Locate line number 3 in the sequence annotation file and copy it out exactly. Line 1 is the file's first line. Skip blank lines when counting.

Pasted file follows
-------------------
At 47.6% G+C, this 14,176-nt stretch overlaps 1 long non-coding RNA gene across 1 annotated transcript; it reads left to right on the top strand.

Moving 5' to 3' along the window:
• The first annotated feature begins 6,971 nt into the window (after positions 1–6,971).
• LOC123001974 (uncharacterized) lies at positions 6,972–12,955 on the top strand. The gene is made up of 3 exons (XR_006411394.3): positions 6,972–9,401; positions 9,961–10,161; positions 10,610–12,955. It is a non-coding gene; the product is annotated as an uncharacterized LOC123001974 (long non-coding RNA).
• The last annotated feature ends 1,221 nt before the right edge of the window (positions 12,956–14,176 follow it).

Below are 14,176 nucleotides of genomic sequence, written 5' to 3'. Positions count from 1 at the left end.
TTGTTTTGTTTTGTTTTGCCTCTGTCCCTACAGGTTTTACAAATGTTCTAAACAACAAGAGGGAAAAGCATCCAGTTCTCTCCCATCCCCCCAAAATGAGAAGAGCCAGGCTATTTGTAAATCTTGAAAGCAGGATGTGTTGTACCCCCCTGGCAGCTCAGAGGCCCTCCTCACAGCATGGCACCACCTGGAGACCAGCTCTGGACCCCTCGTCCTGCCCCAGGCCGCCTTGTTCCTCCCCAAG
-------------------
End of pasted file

• The first annotated feature begins 6,971 nt into the window (after positions 1–6,971).